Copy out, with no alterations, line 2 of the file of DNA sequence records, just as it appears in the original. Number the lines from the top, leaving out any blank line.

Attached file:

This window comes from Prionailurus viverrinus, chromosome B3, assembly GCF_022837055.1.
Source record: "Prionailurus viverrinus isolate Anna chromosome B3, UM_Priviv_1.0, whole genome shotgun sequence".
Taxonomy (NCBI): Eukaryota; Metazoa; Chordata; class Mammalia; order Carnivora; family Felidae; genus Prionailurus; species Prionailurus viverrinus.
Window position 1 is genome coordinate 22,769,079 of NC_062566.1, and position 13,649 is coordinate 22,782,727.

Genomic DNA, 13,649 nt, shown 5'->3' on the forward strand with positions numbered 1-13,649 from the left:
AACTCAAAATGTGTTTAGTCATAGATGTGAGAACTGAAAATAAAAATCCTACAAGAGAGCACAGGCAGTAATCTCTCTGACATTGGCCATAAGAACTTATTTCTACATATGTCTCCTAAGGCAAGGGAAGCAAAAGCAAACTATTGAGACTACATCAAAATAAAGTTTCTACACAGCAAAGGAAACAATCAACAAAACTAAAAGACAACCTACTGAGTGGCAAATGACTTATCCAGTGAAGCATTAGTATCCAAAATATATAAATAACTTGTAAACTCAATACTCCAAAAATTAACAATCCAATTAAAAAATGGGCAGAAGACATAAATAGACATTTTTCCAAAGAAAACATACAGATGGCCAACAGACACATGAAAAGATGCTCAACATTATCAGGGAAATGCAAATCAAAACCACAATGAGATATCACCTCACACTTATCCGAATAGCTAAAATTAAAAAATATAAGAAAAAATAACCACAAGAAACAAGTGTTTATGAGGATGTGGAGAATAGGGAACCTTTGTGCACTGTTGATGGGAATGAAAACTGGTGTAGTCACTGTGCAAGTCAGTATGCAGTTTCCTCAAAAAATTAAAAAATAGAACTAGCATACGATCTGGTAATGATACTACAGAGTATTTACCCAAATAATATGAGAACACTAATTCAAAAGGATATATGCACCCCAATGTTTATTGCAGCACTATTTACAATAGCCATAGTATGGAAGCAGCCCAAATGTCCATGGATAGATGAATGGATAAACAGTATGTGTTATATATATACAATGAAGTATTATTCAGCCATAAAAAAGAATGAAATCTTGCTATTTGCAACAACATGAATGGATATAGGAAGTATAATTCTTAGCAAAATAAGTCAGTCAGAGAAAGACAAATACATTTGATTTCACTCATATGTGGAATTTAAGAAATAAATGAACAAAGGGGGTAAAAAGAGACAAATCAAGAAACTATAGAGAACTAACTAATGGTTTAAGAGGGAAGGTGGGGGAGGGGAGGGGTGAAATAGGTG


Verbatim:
Source record: "Prionailurus viverrinus isolate Anna chromosome B3, UM_Priviv_1.0, whole genome shotgun sequence".